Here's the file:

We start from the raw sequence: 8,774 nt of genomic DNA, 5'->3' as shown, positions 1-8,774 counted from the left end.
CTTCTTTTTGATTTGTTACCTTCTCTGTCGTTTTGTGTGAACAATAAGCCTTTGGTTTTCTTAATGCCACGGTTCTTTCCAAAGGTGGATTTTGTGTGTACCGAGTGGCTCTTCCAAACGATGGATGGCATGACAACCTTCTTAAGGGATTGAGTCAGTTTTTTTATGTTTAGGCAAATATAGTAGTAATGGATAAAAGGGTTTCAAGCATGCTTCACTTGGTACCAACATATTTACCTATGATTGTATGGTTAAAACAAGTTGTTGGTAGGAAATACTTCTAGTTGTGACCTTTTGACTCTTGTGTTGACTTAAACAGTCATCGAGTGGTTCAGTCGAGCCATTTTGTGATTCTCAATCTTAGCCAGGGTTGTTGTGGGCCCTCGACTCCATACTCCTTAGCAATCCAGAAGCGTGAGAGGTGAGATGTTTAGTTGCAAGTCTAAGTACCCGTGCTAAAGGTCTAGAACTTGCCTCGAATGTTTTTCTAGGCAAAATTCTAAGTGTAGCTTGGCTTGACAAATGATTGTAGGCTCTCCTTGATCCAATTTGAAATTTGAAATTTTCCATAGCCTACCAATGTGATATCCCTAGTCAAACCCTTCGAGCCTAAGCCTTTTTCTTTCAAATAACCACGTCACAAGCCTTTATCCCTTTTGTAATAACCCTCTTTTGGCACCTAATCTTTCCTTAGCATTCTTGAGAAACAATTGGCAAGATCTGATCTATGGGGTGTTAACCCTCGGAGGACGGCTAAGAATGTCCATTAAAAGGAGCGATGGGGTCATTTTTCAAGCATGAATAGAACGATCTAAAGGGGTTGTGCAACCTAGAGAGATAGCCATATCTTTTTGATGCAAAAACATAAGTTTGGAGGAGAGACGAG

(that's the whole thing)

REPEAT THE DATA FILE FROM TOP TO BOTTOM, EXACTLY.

We start from the raw sequence: 8,774 nt of genomic DNA, 5'->3' as shown, positions 1-8,774 counted from the left end.
CTTCTTTTTGATTTGTTACCTTCTCTGTCGTTTTGTGTGAACAATAAGCCTTTGGTTTTCTTAATGCCACGGTTCTTTCCAAAGGTGGATTTTGTGTGTACCGAGTGGCTCTTCCAAACGATGGATGGCATGACAACCTTCTTAAGGGATTGAGTCAGTTTTTTTATGTTTAGGCAAATATAGTAGTAATGGATAAAAGGGTTTCAAGCATGCTTCACTTGGTACCAACATATTTACCTATGATTGTATGGTTAAAACAAGTTGTTGGTAGGAAATACTTCTAGTTGTGACCTTTTGACTCTTGTGTTGACTTAAACAGTCATCGAGTGGTTCAGTCGAGCCATTTTGTGATTCTCAATCTTAGCCAGGGTTGTTGTGGGCCCTCGACTCCATACTCCTTAGCAATCCAGAAGCGTGAGAGGTGAGATGTTTAGTTGCAAGTCTAAGTACCCGTGCTAAAGGTCTAGAACTTGCCTCGAATGTTTTTCTAGGCAAAATTCTAAGTGTAGCTTGGCTTGACAAATGATTGTAGGCTCTCCTTGATCCAATTTGAAATTTGAAATTTTCCATAGCCTACCAATGTGATATCCCTAGTCAAACCCTTCGAGCCTAAGCCTTTTTCTTTCAAATAACCACGTCACAAGCCTTTATCCCTTTTGTAATAACCCTCTTTTGGCACCTAATCTTTCCTTAGCATTCTTGAGAAACAATTGGCAAGATCTGATCTATGGGGTGTTAACCCTCGGAGGACGGCTAAGAATGTCCATTAAAAGGAGCGATGGGGTCATTTTTCAAGCATGAATAGAACGATCTAAAGGGGTTGTGCAACCTAGAGAGATAGCCATATCTTTTTGATGCAAAAACATAAGTTTGGAGGAGAGACGAG